I understand that my savings ideas and plan may not be the right fight for you, but I thought I’d share my strategy to inspire other average-lower income folks to seek out creative and clever ways to save up for a big trip, vacation, or special thing you want to do this year. Life is short. Start living it!


There are two income tax returns before my Japan trip, and I’m hoping to be able to put aside a nice chunk of change from each one toward my trip. However, self-employment and income taxes can be a tricky thing. So *fingers crossed* for nice returns!


Solid meal planning not only saves money on groceries, it prevents the expense of unnecessary take-out or dining out trips. I’m guessing I can save around $100 each month with tighter meal planning. That’s approximately $1,000 in savings for the year I can put toward my trip.

Normally, I’m a pretty decent meal planner and smart grocery shopper, but I definitely slacked a bit over the last six months or so after losing my father to cancer this summer and losing our beloved family bulldog in the Fall after she got hit by a car. I truly hope this new year is much kinder to our family.

Pinterest is my favorite meal planning tool. I also keep a notebook with 30 tried and true meals (along with a side-dish list) where I pick about a couple weeks worth of meals at a time and shop accordingly.



I hate price matching in the busy check-out lane, so I use the Wal-Mart Savings Catcher app (free). All I do is scan my receipt after every shopping trip, and I’m sent the difference in cost on any items offered for less by competitors in the area.

The image above is a screenshot of my account. I would have more total rewrads had I been more diligent about scanning my receipts last year. The $12.28 now available is my savings as of January 1st, though, so yay!!!

You can use coupons along with Savings Catcher program, too. In fact, Wal-Mart will price match coupon items based on their price before the coupons, saving you even more money.



Through random Internet searching for homeschool and personal writing projects, I earn free Amazon gift cards every month from Swagbucks. When I keep up with the daily earning tasks and bonus tasks, I can usually earn around $12 to $20 in Amazing gift cards each month, which doesn’t sound like much, but adds up to nearly $200 a year in free easy money.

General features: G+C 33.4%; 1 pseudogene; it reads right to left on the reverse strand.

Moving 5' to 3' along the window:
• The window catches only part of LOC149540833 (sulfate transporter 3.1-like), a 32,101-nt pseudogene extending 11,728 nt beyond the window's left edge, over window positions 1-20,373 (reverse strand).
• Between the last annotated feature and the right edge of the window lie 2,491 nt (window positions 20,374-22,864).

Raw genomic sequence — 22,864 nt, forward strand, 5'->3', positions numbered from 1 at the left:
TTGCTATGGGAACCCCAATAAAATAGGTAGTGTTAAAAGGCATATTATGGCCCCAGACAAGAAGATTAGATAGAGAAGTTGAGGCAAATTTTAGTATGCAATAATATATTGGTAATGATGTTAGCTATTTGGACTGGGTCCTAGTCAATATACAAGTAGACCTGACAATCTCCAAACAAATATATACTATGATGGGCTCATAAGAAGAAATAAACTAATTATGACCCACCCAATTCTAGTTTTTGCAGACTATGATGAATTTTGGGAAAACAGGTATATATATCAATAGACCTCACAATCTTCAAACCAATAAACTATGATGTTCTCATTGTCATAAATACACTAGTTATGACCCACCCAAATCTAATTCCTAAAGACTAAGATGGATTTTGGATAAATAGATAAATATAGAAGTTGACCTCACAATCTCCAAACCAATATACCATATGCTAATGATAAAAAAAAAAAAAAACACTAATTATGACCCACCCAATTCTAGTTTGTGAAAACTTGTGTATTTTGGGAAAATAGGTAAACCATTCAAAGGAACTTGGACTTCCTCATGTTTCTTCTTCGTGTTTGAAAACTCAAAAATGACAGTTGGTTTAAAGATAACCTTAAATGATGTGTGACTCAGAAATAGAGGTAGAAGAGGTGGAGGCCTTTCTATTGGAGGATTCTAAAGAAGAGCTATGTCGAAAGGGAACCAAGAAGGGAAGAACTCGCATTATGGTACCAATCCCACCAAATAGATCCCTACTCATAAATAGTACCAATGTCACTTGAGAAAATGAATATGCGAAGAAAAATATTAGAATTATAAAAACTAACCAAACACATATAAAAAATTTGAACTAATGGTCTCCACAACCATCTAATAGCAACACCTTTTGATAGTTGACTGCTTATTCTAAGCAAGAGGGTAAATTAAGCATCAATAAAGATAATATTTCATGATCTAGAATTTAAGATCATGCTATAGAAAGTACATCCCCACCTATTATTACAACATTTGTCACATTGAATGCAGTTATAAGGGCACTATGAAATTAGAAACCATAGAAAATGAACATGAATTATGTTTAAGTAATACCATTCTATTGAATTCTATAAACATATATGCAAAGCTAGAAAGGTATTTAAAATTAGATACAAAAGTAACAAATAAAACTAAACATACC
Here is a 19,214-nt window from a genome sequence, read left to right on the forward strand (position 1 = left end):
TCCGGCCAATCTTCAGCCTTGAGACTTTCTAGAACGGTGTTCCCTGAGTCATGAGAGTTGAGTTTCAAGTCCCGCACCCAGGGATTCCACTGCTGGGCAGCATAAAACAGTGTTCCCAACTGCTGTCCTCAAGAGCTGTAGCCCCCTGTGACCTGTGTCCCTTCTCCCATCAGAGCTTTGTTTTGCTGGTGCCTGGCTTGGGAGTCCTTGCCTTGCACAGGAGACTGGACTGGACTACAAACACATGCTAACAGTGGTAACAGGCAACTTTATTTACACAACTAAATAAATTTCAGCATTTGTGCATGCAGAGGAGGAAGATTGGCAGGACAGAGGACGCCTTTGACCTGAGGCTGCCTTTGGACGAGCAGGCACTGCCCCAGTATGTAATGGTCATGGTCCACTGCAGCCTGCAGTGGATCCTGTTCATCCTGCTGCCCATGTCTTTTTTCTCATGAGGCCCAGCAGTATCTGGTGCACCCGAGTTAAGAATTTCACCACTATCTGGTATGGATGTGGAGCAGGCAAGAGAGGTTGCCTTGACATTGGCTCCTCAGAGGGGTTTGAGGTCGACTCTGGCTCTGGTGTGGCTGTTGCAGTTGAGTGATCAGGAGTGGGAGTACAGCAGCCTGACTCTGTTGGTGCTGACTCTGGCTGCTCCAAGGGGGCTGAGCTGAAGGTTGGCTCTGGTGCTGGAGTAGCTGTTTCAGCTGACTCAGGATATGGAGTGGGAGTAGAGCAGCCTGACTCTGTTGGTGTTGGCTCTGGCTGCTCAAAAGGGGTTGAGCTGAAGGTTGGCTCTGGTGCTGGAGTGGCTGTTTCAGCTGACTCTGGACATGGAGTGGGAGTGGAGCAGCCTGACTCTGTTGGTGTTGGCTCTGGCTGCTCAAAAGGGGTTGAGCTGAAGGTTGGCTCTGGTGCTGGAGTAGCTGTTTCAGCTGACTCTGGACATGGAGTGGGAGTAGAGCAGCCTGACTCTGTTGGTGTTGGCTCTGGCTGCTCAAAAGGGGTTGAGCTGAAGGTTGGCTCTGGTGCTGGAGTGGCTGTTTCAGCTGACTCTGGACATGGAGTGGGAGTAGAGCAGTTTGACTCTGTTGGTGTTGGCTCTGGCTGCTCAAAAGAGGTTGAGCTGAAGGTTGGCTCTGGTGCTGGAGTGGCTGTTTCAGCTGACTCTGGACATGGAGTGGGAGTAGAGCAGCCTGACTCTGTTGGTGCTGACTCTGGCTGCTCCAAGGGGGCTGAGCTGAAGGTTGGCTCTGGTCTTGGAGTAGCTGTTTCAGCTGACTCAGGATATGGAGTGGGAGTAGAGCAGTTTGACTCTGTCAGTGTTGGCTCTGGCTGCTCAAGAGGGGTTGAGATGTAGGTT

Swagbucks also has gift cards for Ebay, Walmart, and other places. I personally choose Amazon because I save them up to pay for vitamins, homeschool supplies, birthday gifts for the kids, etc.

Want to earn Swagbucks, too? Join for free and get 150 Swagbucks if you use my referral link:


If I bribe my kids with a cut of the money, I think I can get them to help me set up a yard sale this summer and earn a few hundred bucks. Everybody has stuff laying around they don’t want or need, and a yard sale is a great way to earn extra cash.


A few years ago we signed up for satellite after taking a nearly 3 year hiatus. The contract is up in a couple months, so we’ll be canceling it once again, saving us about $75 a month. I figure I can put aside at least $500 of the saved money toward my Japan trip. What “luxuries” could you cut out (even for just a short period of time) to get what you want?


Any other ideas you’d like to share? Leave them in the comments below. 🙂

Shiga Shar

If you enjoyed this post or learned something new, please share it on social media and considering donating a few bucks toward my 2017 Goodwill trip to Shiga through PayPal.   ありがとう, Arigato, Thank you!

Dorayaki どら焼き (Sweet Red Bean Pancake Sandwich)

Dorayaki どら焼き

If you’ve ever watched the anime cartoon, Doraemon, you might recall Doraemon’s favorite treat “yummy beans,” which is actually dorayaki.